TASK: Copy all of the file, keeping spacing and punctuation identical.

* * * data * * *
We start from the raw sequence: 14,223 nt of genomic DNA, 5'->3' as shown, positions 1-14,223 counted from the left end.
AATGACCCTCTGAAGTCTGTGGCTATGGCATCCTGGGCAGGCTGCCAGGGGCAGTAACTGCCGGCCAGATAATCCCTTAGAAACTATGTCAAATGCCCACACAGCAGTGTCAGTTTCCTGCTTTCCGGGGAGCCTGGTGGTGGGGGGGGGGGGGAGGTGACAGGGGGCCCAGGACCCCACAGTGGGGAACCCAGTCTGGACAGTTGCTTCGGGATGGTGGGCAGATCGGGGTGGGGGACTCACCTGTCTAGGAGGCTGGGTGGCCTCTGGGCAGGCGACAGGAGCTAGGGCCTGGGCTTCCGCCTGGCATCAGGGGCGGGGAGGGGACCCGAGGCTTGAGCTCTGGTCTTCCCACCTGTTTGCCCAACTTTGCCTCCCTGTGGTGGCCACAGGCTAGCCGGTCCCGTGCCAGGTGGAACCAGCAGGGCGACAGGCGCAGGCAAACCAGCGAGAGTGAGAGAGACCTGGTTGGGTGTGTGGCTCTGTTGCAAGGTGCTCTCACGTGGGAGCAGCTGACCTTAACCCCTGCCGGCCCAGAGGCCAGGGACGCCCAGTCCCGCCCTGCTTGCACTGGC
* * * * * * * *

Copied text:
We start from the raw sequence: 14,223 nt of genomic DNA, 5'->3' as shown, positions 1-14,223 counted from the left end.
AATGACCCTCTGAAGTCTGTGGCTATGGCATCCTGGGCAGGCTGCCAGGGGCAGTAACTGCCGGCCAGATAATCCCTTAGAAACTATGTCAAATGCCCACACAGCAGTGTCAGTTTCCTGCTTTCCGGGGAGCCTGGTGGTGGGGGGGGGGGGGAGGTGACAGGGGGCCCAGGACCCCACAGTGGGGAACCCAGTCTGGACAGTTGCTTCGGGATGGTGGGCAGATCGGGGTGGGGGACTCACCTGTCTAGGAGGCTGGGTGGCCTCTGGGCAGGCGACAGGAGCTAGGGCCTGGGCTTCCGCCTGGCATCAGGGGCGGGGAGGGGACCCGAGGCTTGAGCTCTGGTCTTCCCACCTGTTTGCCCAACTTTGCCTCCCTGTGGTGGCCACAGGCTAGCCGGTCCCGTGCCAGGTGGAACCAGCAGGGCGACAGGCGCAGGCAAACCAGCGAGAGTGAGAGAGACCTGGTTGGGTGTGTGGCTCTGTTGCAAGGTGCTCTCACGTGGGAGCAGCTGACCTTAACCCCTGCCGGCCCAGAGGCCAGGGACGCCCAGTCCCGCCCTGCTTGCACTGGC